What is an Eating Disorder?
An eating disorder is characterized by a disturbance of food intake or eating-related patterns. These eating-related patterns negatively impact physical, psychological, social, and emotional well-being. Underneath the eating disorder behavior, there can be deeply rooted beliefs, thought processes, dysregulated emotions, negative body image or self-image, family dynamic issues, and cultural or systemic impacts.
What is an Eating Disorder?
There are multiple kinds of eating disorders that consist of varying symptoms.
Binge-eating disorder includes a recurrent and uncontrollable urge to binge. Binging includes eating a large amount of food without the ability to control food intake at least once a week, which may be done discretely. The binging episodes could include eating rapidly, feeling uncomfortably full, eating without hunger cues, eating alone, feeling embarrassed about food intake, or feeling disgusted or guilty about yourself.
Bulimia nervosa is a type of eating disorder that consists of binging and purging at least once a week. The symptoms of bulimia nervosa include recurrent episodes of binge eating with the incorporation of compensatory behaviors to inhibit weight gain. Compensatory behaviors include vomiting, laxatives, fasting, or over-exercising. It is common that individuals with bulimia nervosa are fixated on weight and shape determining self-worth.
Anorexia nervosa is an eating disorder that is characterized by restriction of food intake, fear of weight gain, reduction of food intake even at significantly low weight, altered perception of body, or self-worth becomes dependent on weight or shape. There are two subtypes of anorexia nervosa, which are the restricting subtype and the binge/purge subtype. The restricting subtype includes solely restriction of intake, fasting, or excessive exercise. Whereas the binge/purge subtype includes recurrent episodes of binge-eating or purging/compensatory behaviors. Avoidant/restrictive food intake disorder is a type of eating disorder that leads to lack of nutritional intake because of disinterest in eating or food, sensory related issues with food, or fear of consequences from eating. There may be significant weight loss, nutritional deficit, or supplemental feeding methods. Avoidant/restrictive food intake disorder is not driven by disturbance in body image, weight, or shape.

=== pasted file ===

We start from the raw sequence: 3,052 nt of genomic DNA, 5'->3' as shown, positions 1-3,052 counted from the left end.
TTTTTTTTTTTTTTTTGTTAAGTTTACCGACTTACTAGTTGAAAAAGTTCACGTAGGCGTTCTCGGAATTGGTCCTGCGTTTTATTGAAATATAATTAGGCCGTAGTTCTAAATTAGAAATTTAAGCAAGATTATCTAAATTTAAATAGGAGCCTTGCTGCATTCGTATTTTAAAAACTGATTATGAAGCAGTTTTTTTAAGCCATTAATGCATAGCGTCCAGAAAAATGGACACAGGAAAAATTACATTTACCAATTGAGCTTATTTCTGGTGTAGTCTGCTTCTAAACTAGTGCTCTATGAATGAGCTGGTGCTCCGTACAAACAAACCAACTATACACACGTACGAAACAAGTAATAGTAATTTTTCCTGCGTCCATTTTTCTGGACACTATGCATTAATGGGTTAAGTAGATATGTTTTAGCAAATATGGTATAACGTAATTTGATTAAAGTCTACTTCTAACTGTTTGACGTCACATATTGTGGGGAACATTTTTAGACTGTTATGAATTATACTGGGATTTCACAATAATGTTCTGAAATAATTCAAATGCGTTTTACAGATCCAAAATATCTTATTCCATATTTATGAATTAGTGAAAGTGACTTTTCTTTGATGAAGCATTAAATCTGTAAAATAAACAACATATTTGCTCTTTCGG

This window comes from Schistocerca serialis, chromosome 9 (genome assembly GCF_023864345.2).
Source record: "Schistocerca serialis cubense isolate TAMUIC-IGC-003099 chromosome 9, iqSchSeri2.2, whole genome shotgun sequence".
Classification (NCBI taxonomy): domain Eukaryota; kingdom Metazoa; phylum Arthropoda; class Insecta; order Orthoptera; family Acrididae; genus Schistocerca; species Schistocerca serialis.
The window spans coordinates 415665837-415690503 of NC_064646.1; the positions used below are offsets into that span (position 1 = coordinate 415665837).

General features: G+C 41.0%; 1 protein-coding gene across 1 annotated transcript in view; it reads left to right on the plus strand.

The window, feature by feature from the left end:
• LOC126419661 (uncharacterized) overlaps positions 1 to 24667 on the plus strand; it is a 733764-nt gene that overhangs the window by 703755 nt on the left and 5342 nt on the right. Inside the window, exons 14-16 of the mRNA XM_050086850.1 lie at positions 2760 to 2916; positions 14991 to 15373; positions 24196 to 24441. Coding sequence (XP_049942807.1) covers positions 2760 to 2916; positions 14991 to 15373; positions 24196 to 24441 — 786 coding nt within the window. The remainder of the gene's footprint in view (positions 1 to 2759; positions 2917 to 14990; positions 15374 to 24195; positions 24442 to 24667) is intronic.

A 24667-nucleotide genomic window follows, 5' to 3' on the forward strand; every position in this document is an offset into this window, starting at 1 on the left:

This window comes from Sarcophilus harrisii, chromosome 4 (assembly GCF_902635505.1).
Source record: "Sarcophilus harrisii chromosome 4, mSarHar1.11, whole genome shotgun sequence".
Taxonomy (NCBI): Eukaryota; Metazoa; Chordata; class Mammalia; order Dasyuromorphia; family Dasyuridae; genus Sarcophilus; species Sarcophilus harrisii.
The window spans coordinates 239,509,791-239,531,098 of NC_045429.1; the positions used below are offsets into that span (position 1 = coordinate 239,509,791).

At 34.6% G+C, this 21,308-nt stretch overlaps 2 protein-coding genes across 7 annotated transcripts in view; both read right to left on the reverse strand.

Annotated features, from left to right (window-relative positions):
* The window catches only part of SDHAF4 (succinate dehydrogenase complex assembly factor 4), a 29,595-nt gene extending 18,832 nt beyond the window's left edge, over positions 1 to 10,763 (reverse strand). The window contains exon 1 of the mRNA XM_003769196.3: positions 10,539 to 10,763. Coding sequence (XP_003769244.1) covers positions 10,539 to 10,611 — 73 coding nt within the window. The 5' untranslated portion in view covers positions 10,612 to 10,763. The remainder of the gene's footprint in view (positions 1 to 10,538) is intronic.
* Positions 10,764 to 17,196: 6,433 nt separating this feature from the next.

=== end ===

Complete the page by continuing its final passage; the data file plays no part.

There are other eating disorders that are less widely known, such as pica, rumination disorder, and other specified feeding or eating disorder (OSFED).
Pica is characterized with eating nonfood substances for at least one month, without correlation to cultural practice or another mental disorder.
Rumination disorder includes regurgitation of food; such as being spit out or re-swallowed/re-chewed without being related to a medical condition.
Other Specified Feeding or Eating Disorder (OSFED)
OSFED includes symptoms of an eating or feeding disorder that causes distress without meeting the full criteria for the aforementioned eating disorders.
American Psychiatric Association. (2013). Diagnostic and Statistical Manual of Mental Disorders (5th ed.). Washington, D.C.: American Psychiatric Association.
How Can Therapy Help
Rachel Oppenheimer has experience helping adults (18+) with eating disorder recovery at the partial-hospitalization and outpatient level of care. Rachel has previously worked at an eating disorder treatment center and currently works at Chesapeake Mental Health Collaborative to assist individuals in eating disorder recovery at an outpatient level of care. Rachel helps clients find their True Self by gaining self-love, exploring values, increasing intuition, and challenging eating disorder related thinking patterns. Rachel is EDIT-I certified and utilizes the Eating Disorder Intuitive Therapy approach with clients in recovery. Rachel works through the lens of self-compassion and cognitive behavioral therapy to enhance self-kindness, increase self-love, and reframe harmful thoughts or conditions of self-worth. Rachel will be a certified nature-informed therapist in February 2023, which will allow clients an option to implement nature as a healing tool. Benefits of this approach move beyond the medical perspective, looking holistically at what is behind the eating disorder symptoms inhibiting your True Self from flourishing.
Take the Next Step
If you are an adult experiencing eating disorder recovery and feel ready to take the next steps of strengthening your recovery and finding your True Self, email Rachel at email@example.com to schedule an appointment. Taking this step to finding help takes immense strength and determination. Recovery is possible!